Nursing Home Emergency Preparedness for Extreme Weather
The public was aghast at a viral photo of Texas nursing home residents sitting in waist-deep water after Hurricane Harvey. While the elderly residents were eventually rescued — and the nursing home had followed the instructions of local authorities to shelter in place — the image reminded all of us that surviving a storm is only the first step. Nursing home emergency preparedness for the days and weeks following an extreme weather event requires just as much forethought and effort as weathering the storm itself.
This fact was tragically illustrated in the aftermath of Hurricane Irma a few weeks later, when Florida nursing home residents who had survived winds and floods died from heat caused by a lack of air conditioning in the days after the storm. Nursing homes and other long-term care (LTC) and skilled nursing facilities must use the lessons from the 2017 hurricane season to ensure that their patients, staff and facilities are better prepared, during and after a disaster.
A study of the healthcare emergency preparedness and response after Hurricane Sandy revealed that 89 percent of hospitals reported challenges with resource allocation, community collaboration and power failures. While not every negative outcome can be avoided, healthcare facilities can review and improve emergency preparedness plans.
Nursing home emergency preparedness: Sheltering in place
It’s easy for social media onlookers to ask “Why didn’t they evacuate?” Those responsible for emergency management in nursing homes understand that the choice to evacuate or shelter in place is a difficult one given the fragility of some of nursing home residents and their substantial dependence on medical hardware, prescription medicines, and treatment of critical conditions. Limited transportation or hazardous conditions can also prevent evacuation.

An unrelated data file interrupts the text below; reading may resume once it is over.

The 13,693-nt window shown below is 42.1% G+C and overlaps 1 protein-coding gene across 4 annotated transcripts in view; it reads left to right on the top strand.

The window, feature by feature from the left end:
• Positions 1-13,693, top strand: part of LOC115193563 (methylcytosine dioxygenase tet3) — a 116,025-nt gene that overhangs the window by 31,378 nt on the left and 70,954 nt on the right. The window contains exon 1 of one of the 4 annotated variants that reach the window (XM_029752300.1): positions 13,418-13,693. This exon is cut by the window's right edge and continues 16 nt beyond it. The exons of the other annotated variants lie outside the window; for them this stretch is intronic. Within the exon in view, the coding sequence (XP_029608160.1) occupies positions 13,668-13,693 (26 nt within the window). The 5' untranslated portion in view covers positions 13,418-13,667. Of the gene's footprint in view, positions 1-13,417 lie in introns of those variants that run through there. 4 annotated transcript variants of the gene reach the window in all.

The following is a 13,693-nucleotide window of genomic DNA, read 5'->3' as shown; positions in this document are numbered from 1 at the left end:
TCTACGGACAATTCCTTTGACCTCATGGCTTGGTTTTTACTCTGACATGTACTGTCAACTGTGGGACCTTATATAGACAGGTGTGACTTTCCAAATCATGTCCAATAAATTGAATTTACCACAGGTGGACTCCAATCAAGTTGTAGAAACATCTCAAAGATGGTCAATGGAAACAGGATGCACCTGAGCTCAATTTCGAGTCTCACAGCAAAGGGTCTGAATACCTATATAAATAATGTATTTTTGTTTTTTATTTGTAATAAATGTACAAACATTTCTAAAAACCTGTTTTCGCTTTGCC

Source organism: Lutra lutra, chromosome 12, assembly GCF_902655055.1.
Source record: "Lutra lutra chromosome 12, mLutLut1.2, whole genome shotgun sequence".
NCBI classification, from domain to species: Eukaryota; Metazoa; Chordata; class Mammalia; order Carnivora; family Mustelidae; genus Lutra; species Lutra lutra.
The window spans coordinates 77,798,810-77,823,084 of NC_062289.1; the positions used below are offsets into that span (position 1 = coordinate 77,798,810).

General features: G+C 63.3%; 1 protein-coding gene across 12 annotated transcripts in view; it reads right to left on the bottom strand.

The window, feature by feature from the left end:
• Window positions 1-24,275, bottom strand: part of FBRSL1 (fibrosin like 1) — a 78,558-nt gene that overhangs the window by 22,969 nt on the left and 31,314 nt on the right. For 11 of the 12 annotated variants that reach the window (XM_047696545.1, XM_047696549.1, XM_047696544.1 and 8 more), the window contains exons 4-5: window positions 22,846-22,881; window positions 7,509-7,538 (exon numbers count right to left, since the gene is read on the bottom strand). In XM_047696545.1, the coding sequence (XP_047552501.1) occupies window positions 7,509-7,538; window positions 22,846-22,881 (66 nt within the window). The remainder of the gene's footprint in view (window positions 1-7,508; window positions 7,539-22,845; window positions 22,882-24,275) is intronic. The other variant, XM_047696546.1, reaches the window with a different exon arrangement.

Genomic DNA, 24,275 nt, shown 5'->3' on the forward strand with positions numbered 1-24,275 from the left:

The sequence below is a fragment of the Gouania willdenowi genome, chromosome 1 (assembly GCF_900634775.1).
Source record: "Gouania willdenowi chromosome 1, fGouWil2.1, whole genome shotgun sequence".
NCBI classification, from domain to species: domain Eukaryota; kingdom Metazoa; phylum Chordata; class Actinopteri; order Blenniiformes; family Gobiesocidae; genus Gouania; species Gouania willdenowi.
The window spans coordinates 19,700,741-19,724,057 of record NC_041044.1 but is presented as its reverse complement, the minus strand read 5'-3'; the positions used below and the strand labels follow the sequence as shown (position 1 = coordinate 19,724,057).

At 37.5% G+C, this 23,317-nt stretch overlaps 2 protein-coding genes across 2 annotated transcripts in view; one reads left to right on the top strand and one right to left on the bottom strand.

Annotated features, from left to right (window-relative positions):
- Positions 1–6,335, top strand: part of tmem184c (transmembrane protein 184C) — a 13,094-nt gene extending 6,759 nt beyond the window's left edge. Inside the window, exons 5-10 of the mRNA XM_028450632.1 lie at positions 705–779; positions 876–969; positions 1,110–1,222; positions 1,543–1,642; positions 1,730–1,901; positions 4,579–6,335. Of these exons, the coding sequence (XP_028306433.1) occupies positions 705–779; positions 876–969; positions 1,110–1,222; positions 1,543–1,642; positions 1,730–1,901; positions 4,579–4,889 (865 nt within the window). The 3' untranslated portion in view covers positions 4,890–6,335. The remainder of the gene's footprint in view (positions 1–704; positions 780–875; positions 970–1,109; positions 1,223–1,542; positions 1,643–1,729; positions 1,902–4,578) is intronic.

The Centers for Medicare and Medicaid (CMS) emergency preparedness rule notes that many Gulf State facilities lacked the provisions to meet the needs of those taking shelter there for an extended period after Hurricane Katrina. Following a careful risk assessment, some nursing homes, senior and elder care facilities, continuing care retirement communities (CCRs) and other long-term care facilities may decide that they must be prepared for the subsistence needs of staff and patients through a storm and for several days following. In addition to documenting inventory, nursing homes should be aware of what additional support can be provided by local, state or regional agencies, and have multiple solutions for contacting them.
Few nursing homes can store all necessary resources for an extended period of sheltering in place, but all facilities should have a clear plan for where they will get resources and how to reallocate them as conditions change.
Nursing home emergency preparedness: Plan for power